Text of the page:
developed from a relationship that resulted from customer interactions with an online service
provider over time.
Theoretically, service attributes can be considered as a cognition-based construct, while
customer satisfaction is mainly an affective and evaluative response (Oliver, 1993). Social
science literature indicates that cognitive thought processes trigger affective responses
(Weiner, 1986), suggesting that customer assessments of service attributes affect their
satisfaction attitude. That is, the degree to which service provider could meet the requirements
of customers influenced the strength of the customer’s positive attitude toward the services
providers (Baker et al., 1999; Turnbull and Moustakatos, 1996). In accordance, Bolton et al.
(2004) suggested that relationship marketing instruments and service quality programs
enhance customer satisfaction. Thus, we propose that
H1a: Financial bond positively influences customer satisfaction.
H1b: Social bond positively influences customer satisfaction.
H1c: Structural bond positively influences customer satisfaction.
H1d: Functional service quality positively influences customer satisfaction.
H1e: Technical service quality positively influences customer satisfaction.
2.4 Customer Trust
Trust is likely to be salient in the financial services context because customer-firm
relationships are characterized by credence qualities that reduce the ability of customer to
make objective assessments of service quality (Alford and Sherrell, 1996; Johnson and
Grayson, 2005). The development of trust is thought to be an important result of investing in
dyadic buyer-seller relationships (Gundlach et al., 1995). Crosby et al. (1990) indicated that
trust is a conviction when the customer develop a tacit understanding with a sellers, and a
seller can be relied upon to behave in such a manner that the long-term interest of the
customer will be served. According to Morgan and Hunt (1994), trust plays a major role in the
success of developing customer relationships. Drawing on previous literature (Gounaris, 2005;
Sirdeshmukh et al., 2002), we define trust as a consumer’s confidence in the financial service
provider’s reliability, benevolence, and integrity.
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In previous studies, satisfaction precedes trust is well established in the marketing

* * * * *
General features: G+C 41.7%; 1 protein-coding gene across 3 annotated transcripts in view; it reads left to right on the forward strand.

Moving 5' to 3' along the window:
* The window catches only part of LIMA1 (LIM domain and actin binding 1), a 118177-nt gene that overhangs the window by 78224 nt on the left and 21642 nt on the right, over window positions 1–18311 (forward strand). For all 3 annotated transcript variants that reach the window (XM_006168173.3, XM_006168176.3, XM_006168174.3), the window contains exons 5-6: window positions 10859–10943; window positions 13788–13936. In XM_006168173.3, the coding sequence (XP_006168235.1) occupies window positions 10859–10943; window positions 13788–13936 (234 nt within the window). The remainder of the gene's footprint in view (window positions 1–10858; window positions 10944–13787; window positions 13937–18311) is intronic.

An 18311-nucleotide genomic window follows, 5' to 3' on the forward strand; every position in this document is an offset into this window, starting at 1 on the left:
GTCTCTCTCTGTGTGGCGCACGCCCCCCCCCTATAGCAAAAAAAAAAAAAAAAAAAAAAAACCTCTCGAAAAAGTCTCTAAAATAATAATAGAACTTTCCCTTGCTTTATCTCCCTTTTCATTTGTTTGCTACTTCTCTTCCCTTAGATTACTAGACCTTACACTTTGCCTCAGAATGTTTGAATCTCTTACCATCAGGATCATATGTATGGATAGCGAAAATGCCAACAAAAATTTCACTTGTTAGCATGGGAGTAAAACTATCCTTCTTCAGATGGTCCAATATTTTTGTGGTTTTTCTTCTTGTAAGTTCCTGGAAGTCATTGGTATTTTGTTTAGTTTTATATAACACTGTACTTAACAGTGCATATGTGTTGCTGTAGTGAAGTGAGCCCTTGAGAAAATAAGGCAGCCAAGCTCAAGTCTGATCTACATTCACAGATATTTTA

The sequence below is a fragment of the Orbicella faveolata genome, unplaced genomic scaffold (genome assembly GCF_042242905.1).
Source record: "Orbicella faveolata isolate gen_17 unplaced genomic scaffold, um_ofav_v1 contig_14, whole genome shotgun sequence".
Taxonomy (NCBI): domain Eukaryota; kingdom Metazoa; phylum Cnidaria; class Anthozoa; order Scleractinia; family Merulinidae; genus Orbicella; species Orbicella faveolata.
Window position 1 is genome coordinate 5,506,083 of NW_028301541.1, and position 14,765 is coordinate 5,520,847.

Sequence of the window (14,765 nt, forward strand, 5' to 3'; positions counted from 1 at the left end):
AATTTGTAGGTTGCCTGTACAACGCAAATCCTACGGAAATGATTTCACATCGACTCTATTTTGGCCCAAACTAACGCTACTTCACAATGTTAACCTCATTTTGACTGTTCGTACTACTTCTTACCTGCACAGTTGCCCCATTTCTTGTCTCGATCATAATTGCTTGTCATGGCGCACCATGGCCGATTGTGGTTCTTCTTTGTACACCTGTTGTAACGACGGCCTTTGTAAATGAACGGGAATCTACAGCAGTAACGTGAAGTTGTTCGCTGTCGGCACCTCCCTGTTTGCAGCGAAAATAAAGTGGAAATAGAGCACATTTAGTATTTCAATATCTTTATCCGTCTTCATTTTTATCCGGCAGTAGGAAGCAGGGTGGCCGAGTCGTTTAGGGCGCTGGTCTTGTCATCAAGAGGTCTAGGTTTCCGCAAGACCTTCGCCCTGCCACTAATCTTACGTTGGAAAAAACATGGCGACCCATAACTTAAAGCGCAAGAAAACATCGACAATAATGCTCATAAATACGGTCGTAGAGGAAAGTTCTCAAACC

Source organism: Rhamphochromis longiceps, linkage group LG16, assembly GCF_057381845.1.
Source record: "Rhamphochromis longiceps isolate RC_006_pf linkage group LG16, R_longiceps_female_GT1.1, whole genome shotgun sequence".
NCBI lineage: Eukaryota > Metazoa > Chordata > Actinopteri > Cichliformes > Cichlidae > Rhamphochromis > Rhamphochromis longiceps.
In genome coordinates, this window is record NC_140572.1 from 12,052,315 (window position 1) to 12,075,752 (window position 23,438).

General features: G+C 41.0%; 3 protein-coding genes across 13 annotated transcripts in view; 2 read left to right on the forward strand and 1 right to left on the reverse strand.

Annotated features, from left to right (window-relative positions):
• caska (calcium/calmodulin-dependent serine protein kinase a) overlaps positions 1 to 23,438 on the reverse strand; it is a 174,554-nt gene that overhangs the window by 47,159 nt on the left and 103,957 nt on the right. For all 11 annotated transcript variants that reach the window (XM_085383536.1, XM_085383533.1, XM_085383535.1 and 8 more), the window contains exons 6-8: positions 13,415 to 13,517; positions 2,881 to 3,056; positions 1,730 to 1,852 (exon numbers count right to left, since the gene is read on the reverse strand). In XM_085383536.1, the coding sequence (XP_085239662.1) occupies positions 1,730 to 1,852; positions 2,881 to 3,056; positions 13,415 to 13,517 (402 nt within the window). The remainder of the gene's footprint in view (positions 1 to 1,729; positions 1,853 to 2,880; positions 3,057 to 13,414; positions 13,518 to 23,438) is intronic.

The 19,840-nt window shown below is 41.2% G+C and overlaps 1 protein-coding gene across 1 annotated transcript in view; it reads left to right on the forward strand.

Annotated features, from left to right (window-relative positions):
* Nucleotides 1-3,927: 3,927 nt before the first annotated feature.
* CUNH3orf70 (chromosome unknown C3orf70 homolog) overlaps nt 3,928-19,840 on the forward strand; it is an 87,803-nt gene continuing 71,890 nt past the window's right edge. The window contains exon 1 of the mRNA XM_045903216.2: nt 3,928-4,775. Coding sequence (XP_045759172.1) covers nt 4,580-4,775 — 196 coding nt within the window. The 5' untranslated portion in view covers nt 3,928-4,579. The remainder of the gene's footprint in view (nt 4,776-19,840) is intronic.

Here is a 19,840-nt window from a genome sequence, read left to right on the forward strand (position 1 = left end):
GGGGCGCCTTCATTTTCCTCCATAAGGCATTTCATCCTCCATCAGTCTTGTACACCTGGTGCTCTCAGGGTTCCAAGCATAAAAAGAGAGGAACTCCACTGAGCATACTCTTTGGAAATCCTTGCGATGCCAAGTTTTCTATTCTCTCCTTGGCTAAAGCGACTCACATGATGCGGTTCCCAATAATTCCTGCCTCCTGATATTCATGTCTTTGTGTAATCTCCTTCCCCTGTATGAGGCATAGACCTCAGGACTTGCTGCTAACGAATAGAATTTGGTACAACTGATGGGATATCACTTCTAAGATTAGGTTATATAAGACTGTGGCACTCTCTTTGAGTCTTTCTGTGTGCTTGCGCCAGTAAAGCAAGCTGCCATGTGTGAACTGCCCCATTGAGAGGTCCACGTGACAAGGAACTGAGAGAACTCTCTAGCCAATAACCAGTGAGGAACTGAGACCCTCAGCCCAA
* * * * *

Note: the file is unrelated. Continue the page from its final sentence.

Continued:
literature (e.g. Garbarino and Johnson, 1999; Geyskens et al., 1998). The rational is that
satisfaction with past outcomes leads to a perception of equity in exchange process, which
enhances confidence that a partner will continue to meet his/her obligations in the future
(Ganesan, 1994). That is, the experience of satisfaction or dissatisfaction potentially
contributes to perceptions of trust (Johnson and Grayson, 2005). Thus,
H2: Customer satisfaction positively influences customer trust.
2.5 Customer Loyalty
In Oliver’s (1999) study, loyalty is defined as a deeply held commitment to repatronize a
preferred product/service consistently in the future. According to Zeithaml et al. (1996),
Ganesh et al. (2000), and Soderlund (2006), when customers praise the company, express
preference for the company over others, or show their intent to stay with the company, they
are loyal customer and they forge bonds with the company. A literature search found three
main streams of loyalty research: behavioral loyalty, attitudinal loyalty, and composite loyalty.
However, many researchers (e.g., Dick and Basu, 1994; Jacoby, 1971; Jacoby and Chestnut,
1978) supported the utilization of a composite measure of loyalty having behavioral and
attitudinal aspects, which provides a full explanation of the concept of customer loyalty.
Based on the existing literature, we define customer loyalty as a consumer’s psychological
attachment toward the online service provider, accompanied by this consumer’s willingness to
make an effort in maintaining the customer-firm relationship.
The antecedents of customer loyalty would appear to be the affective component
including variables such as satisfaction and trust (Macintosh and Lockshin, 1997). In theory,